A new Minnesota Senate bill aimed at helping diabetics who can’t afford insulin might actually break a months-long deadlock over the issue.
Advocates can be forgiven for skepticism; their hopes have been dashed multiple times since the campaign for the Alec Smith Emergency Insulin Act began in 2018. But a new effort, led by Chaska Republican Sen. Scott Jensen, received some good marks — along with some questions — from insulin advocates Thursday.
The bill, Senate File 3019, relies on insulin manufacturers to supply the hormone for diabetics who can’t afford it, using existing patient assistant programs to resupply pharmacists who provide both emergency and long-term supplies for patients deemed financially eligible. The bill was approved on a voice vote by the Senate Health and Human Services Committee Thursday.
Under the bill, someone with a valid prescription but who needs emergency insulin can go to a pharmacist and receive a 30-day supply at no charge. The maker of that insulin would reimburse or resupply the pharmacy, and the companies would have to provide insulin to patients who meet the financial eligibility rules via their patient assistance programs. For the longtime supply program, eligible patients would include those with no insurance or high-deductible insurance, and those not eligible for other subsidized plans (such as Medical Assistance or MinnesotaCare) who have income less than 400 percent of the federal poverty level.
A small state appropriation, $250,000 or so this year, would pay for MNsure to provide navigator services to direct patients to patient assistance programs or other insurance plans. The bill requires the drug companies to create a public awareness campaign on their assistance programs.
Compared to another bill addressing the issue, House File 3100, that passed the House two weeks ago, the Jensen bill has no large fees on insulin makers for the emergency supplies nor does it use MNsure to administer the program and determine eligibility. Instead, it imposes fines on manufacturers who don’t cooperate with the program and creates a board to review complaints from patients who think they were improperly denied help through the patient assistance programs. “Every unit of insulin under this program will be provided by the manufacturers, no patient will fall through the cracks and there will be audits and accountability in place to assure that,” Jensen said.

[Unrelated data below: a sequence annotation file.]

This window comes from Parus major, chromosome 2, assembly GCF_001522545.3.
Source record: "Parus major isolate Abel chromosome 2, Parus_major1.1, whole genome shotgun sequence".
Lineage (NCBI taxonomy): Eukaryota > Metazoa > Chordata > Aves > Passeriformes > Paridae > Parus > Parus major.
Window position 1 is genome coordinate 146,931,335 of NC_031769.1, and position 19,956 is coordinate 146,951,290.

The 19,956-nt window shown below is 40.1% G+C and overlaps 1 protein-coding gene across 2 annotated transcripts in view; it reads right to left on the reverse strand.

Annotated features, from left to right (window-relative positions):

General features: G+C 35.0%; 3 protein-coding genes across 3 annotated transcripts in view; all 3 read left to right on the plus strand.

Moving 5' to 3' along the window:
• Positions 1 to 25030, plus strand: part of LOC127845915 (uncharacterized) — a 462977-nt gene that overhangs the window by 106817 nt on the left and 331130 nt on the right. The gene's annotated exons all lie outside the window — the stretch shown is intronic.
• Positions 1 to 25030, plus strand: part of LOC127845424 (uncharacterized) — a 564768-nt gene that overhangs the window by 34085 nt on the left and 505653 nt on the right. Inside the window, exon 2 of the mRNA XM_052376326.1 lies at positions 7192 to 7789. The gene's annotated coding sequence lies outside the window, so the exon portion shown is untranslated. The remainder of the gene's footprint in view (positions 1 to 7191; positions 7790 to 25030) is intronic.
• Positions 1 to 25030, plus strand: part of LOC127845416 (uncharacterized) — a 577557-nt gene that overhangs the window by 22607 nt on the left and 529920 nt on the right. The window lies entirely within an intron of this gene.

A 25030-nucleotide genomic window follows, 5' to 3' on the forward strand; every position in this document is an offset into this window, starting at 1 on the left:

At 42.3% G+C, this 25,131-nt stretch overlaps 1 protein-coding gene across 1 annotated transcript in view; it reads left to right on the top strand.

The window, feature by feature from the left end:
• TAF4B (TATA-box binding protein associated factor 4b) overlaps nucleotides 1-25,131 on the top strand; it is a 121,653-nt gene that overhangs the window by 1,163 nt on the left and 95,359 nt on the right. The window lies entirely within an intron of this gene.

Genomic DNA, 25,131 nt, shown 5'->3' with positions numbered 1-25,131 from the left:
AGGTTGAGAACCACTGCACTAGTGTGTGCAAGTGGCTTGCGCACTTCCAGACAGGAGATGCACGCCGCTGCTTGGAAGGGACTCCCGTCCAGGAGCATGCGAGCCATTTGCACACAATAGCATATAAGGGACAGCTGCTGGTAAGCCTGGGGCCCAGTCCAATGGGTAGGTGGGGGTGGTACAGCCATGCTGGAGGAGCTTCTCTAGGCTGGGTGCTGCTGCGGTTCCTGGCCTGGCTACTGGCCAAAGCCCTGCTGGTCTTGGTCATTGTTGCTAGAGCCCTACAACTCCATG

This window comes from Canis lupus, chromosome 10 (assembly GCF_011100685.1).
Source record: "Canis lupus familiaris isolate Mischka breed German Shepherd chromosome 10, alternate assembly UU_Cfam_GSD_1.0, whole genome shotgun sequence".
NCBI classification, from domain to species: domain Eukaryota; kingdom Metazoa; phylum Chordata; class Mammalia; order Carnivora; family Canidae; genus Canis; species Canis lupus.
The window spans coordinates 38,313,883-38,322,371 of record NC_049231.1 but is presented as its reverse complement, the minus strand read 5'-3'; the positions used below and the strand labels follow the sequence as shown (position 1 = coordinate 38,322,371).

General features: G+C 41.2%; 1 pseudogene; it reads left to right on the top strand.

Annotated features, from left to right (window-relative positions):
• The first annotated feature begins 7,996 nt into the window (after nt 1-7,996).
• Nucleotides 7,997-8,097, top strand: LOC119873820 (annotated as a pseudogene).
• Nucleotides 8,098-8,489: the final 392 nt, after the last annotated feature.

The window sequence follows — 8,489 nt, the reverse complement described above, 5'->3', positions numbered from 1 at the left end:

The sizes of the fines have not been set, but Jensen said they would need to be steep to make sure insulin makers would take part in the program. The $100,000 fine in the bill now is a placeholder, he said. “We need to make sure the integrity of the program is maintained and that is done through the fines,” he said.
Jensen said his conversations with the pharmaceutical companies have been positive. “The pharmaceutical manufacturers don’t like the bill, they may even today be opposing the bill,” he said. “But they will come along and they are saying yes to this. This is not something where we’ll have to say, ‘Oh my stars it’ll end up in court.’”
Lija Greenseid, an affordable insulin activist, listened to Jensen explain the new bill and described herself as “more optimistic than I have been. I’m feeling super good about this.”
Greenseid said she wants to see the size of the monetary penalties be “way, way bigger because otherwise they just won’t do it.” She also wants to keep out-of-pocket costs for patients as low as possible.